Strong authentication a hard sell for banks

The announcement last week that U.S. Bancorp, the eighth largest U.S. bank, signed a deal with VeriSign Inc. to secure customer access to online commercial banking services could signal a significant trend toward greater security for retail banking and brokerage customers, as companies in those industries fight a big increase in online scams.

But the introduction of a "multifactor" authentication option for thousands of companies that use U.S. Bancorp online services is still the exception among U.S. financial institutions, which lag far behind their counterparts in Europe and Asia in the use of strong authentication to secure those services, and industry officials are skeptical that such technology will ever take hold here.

U.S. Bancorp will use VeriSign's Unified Authentication service to validate and secure interactions with commercial banking customers, making a secure USB (Universal Serial Bus) token available to more than 10,000 commercial banking customers, said Judy Lin, executive vice president for VeriSign's security services.

The U.S. Bancorp move comes amid a growing storm of online scams, including "phishing attacks," which use spam and deceptive Web sites imitating bank and e-commerce sites to harvest personal and financial information from unsuspecting Internet users.

The Anti-Phishing Working Group, an industry group of law enforcement agencies, ISPs (Internet service providers) and technology companies, reported that such attacks increased an average of 50 percent monthly from January to July, the group said.

A May report from Gartner Inc. found that as many as 30 million adults may have experienced a phishing attack and 1.78 million adults could have fallen victim to the scams.

Phishing attacks represent a dangerous new front in the ages-old war between banks and criminals, who have traditionally relied on low-tech crimes such as dumpster diving and purse snatching to steal bank account and credit card numbers, according to Robin Slade, a senior director at the Banking Industry Technology Secretariat (BITS), part of The Financial Services Roundtable, an industry group of leading banks and banking associations.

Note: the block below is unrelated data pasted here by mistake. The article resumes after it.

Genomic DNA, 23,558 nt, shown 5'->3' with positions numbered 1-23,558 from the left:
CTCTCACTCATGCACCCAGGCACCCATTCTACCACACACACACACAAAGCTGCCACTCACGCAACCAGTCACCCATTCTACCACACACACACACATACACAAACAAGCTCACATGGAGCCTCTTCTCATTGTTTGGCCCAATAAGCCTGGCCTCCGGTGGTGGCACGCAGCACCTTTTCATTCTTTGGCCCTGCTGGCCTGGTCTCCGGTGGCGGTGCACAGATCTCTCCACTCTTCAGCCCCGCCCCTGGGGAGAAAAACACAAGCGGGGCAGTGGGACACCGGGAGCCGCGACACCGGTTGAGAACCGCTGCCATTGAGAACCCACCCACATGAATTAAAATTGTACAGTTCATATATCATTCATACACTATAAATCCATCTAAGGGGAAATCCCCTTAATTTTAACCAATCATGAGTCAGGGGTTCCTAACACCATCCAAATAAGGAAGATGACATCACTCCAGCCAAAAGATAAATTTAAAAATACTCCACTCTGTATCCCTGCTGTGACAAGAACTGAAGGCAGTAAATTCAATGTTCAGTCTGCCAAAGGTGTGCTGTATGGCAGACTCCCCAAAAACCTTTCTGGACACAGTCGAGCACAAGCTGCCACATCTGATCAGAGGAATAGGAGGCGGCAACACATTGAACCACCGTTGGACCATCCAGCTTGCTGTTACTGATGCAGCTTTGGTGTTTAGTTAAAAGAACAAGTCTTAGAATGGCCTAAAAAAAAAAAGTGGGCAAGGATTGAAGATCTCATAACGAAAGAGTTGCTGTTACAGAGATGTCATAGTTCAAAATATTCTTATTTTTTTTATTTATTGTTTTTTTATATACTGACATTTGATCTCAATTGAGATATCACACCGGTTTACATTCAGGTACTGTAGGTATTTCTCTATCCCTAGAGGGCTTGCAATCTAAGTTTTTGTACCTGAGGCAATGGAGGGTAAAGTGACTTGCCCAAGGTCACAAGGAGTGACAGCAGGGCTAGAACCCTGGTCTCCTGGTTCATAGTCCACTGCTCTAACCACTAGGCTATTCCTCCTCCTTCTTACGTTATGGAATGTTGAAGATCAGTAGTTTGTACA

Criminals have simply followed their marks to the online realm, said Bruce Candiff, an analyst at Jupiter Research Inc.

"Banks value their online channels as a source of cost savings. A consumer who goes for help to a Web site costs less than if they called a customer service representative, and (online banking services) are more efficient from a consumer perspective, as well," he said.

Currently, about 35 million U.S. households bank online. Jupiter estimates that number will grow to around 56 million households by 2008, 54 percent of the country's banking households, Candiff said. At the same time, fraudsters are finding new and better ways to exploit online services, he said.

Fraud against direct deposit accounts in which criminals obtain a victim's bank account number, then move money from it to another account or online payment service, is a fast-growing problem that may be tied to phishing scams, said Avivah Litan, a Gartner analyst.

One reason for the increase in such crimes may be inadequate security that governs access to online banking and e-commerce services, experts agree.

Despite the surge in online scams, most banks still rely on user names, passwords and 128 bit SSL (Secure Sockets Layer) encryption on traffic sent to and from a customer's computer, said Jon Gossels, president of SystemExperts Corp. of Sudbury, Massachusetts, a consulting firm that counts leading financial services firms as customers.

"Banks are trying to balance ease of use with complexity and strength in their authentication technologies," said Richard Mackey, a principal at SystemExperts. "Most companies try to allow PIN (personal identification number) codes to be relatively short, so customers can remember them easily. Others are allowing longer passwords and PINs."

Some companies are moving more in the direction of convenience than security, streamlining systems so that customers can use the same PIN for automated teller machines and online services, he said.

"I think some (banks) feel that the user convenience threshold is lower -- basically that users will walk away if you make things too difficult," Mackey said.

A lack of commitment to strong user authentication within the U.S. banking and financial services industry is contributing to online crimes, said Howard Schmidt, former chief information security officer at eBay Inc. who was recently named chairman of the government's U.S. Computer Emergency ReadinessTeam (US-CERT).

"One of the fundamental reasons that hacks, DOS (denial of service) attacks, phishing and identity theft occur is because we don't have a good online system for identity management," he said.

But the idea of using digital certificates for consumer banking customers still gets a cool reception from many.

"The topic of authentication is critical, but we don

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